Rangers’ Yu Darvish jokes about Tanaka contract
SURPRISE, Arizona (AP) — If Yu Darvish is feeling any pressure after leading the majors in strikeouts last season, it isn’t showing.
The Texas Rangers ace was even in a joking mood Tuesday at spring training. Darvish wisecracked that the New York Yankees might have paid too much for fellow Japanese right-hander Masahiro Tanaka by giving him a seven-year, $155 million contract on top of a $20 million posting fee to the Rakuten Golden Eagles.
The deal made Darvish No. 2 when it comes to Japanese players in the majors: He has a six-year, $56 million deal signed before the 2012 season after the Rangers paid $51.7 million to Hokkaido for the right to negotiate with him.
“I don’t know the details of the posting system, but I think the Yankees gave him a little bit too much,” Darvish said with a chuckle through his interpreter during his first spring training session with reporters. Even before the session was done, the remark was all over social media and the Rangers released a statement to make sure everyone knew Darvish was kidding.
“I am sorry if anyone took my comment seriously about Masahiro Tanaka at the press conference,” Darvish said in the statement. “I assumed by the reaction in the room that everyone knew I was joking.”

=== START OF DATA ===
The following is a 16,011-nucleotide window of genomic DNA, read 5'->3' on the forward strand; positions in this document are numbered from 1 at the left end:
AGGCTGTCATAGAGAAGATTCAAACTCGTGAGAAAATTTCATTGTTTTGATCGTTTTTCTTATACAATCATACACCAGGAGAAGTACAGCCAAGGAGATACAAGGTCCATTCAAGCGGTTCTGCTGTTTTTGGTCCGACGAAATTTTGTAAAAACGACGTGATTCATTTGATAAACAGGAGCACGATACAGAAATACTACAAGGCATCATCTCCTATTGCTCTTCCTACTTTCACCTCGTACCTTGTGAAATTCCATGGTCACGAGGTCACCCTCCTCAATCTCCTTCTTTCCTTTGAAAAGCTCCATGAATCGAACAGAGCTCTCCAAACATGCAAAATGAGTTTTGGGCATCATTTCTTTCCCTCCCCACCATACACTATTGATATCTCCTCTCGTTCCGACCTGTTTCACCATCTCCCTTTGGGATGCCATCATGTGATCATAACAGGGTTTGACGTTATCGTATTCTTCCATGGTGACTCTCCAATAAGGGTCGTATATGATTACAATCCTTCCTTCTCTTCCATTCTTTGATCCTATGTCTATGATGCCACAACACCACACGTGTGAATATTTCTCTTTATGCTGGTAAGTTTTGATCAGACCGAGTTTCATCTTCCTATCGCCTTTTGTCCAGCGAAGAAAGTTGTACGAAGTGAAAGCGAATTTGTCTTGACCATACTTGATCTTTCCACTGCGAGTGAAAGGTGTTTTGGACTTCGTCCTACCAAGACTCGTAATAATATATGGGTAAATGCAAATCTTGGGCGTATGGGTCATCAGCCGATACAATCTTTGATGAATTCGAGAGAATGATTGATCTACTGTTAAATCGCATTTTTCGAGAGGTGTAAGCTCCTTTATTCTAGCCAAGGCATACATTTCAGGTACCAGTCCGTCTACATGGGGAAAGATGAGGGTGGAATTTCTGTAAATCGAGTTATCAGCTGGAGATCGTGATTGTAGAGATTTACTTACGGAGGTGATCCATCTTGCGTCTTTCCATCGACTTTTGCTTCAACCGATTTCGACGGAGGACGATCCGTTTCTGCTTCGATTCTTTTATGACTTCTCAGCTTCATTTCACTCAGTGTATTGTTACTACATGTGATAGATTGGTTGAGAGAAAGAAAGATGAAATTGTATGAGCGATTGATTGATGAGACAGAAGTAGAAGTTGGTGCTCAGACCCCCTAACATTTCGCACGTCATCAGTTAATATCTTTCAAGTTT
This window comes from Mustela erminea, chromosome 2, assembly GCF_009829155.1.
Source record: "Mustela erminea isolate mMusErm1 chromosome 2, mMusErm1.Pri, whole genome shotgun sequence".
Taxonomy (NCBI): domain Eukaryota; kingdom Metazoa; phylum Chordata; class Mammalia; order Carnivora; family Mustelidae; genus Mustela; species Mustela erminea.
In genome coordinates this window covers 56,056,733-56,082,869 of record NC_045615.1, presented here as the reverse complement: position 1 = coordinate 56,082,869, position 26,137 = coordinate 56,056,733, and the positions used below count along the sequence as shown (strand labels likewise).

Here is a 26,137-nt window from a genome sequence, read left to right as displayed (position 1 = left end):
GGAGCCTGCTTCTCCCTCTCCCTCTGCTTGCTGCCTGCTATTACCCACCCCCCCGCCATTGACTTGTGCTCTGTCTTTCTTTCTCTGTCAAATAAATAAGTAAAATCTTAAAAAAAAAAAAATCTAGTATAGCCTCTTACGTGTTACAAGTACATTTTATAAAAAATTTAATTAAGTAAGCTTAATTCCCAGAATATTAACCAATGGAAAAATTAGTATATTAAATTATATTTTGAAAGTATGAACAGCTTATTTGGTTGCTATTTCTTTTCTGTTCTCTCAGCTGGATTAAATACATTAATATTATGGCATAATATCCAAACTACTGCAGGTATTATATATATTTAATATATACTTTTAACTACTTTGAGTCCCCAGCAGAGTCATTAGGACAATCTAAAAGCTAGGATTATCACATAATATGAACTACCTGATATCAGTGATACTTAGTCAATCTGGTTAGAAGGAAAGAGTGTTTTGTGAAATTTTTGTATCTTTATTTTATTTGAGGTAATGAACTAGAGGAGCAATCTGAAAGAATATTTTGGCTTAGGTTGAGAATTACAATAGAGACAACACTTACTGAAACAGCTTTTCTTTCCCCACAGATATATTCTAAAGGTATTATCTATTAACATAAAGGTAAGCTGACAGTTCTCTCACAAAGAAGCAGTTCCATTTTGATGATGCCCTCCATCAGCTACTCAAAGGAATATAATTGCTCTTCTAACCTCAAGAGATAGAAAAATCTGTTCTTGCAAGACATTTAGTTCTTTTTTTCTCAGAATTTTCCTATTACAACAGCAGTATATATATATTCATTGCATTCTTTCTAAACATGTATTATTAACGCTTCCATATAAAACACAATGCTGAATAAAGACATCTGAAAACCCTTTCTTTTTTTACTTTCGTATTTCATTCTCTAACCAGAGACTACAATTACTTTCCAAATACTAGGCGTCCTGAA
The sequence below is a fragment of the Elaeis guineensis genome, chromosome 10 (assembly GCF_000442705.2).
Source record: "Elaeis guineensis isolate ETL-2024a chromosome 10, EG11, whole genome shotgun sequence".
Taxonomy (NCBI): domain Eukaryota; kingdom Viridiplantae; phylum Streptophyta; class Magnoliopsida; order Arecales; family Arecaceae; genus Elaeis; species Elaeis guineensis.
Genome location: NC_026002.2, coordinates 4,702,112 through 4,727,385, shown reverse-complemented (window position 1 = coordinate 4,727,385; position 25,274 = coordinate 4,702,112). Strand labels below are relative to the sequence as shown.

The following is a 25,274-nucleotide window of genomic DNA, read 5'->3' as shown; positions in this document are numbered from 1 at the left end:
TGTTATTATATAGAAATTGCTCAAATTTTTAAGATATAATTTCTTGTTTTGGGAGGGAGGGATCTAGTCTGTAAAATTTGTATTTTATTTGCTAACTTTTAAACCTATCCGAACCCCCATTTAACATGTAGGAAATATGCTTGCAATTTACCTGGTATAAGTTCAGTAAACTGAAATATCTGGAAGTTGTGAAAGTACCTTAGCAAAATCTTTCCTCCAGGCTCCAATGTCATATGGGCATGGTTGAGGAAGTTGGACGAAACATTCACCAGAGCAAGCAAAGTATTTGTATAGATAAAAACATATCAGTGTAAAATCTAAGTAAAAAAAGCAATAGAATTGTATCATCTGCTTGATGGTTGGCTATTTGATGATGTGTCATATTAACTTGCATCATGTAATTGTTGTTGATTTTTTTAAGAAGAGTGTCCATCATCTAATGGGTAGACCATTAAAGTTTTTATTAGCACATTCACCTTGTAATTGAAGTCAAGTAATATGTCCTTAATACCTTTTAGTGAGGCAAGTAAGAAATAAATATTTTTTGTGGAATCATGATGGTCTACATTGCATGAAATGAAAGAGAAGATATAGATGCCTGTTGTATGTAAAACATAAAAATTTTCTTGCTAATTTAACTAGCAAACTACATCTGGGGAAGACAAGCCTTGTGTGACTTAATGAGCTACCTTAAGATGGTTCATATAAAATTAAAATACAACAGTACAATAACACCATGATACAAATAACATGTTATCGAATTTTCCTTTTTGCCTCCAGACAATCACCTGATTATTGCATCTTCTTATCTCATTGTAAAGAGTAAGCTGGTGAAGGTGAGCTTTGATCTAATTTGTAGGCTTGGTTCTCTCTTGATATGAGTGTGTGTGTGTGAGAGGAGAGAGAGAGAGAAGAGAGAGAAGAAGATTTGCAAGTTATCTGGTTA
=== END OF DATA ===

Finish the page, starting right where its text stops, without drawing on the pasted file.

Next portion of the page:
The 27-year-old Darvish could opt out of his contact after five years if he wins a Cy Young Award and potentially get a contract exceeding that of Tanaka. He came close last year, finishing second to Max Scherzer in the balloting after leading the majors with 277 strikeouts - the most since Randy Johnson struck out 290 in 2004 with Arizona.
Darvish, who manager Ron Washington has already named the opening day starter, was 13-9 with a 2.83 ERA in 32 starts last season.
“If we score him runs, he might win 35 games and he’s only going to get 32 starts,” Washington said.
Darvish lost four 1-0 decisions, the first pitcher to do that in a season since Orel Hershiser with the 1989 Dodgers.
“Never once did he ever make any whimpers of, ‘Boy it sure would be nice to get some runs,’ never once,” pitching coach Mike Maddux said. “That’s the kind of teammate he is. He’s going to go out and do the best he can and wants everyone else to the best they can.”
The Rangers averaged 3.08 runs per game in Darvish’s final 23 starts.
“The game is something you can’t control, so you can’t be pessimistic or optimistic,” Darvish said. “The main thing is to keep yourself healthy. If you’re healthy enough, I think numbers are going to follow. The outcome is something that is a result of having a healthy season. I can’t really control what goes on in a game situation.”
Darvish went on the 15-day disabled list last July with a right shoulder strain and was bothered by back nerve irritation in September. Darvish said he shied away from heavy lifting during the offseason to help the back. His lack of fastball command, which gets his pitch count up early, has been a concern.
“You’ll probably see during the course of the season how much I have improved,” Darvish said. “I’m more relaxed and I can do many things at my own pace and I’m aware of what’s going on and people know me better than in the past.”
An improved Darvish could equate to a blockbuster contract. No joke.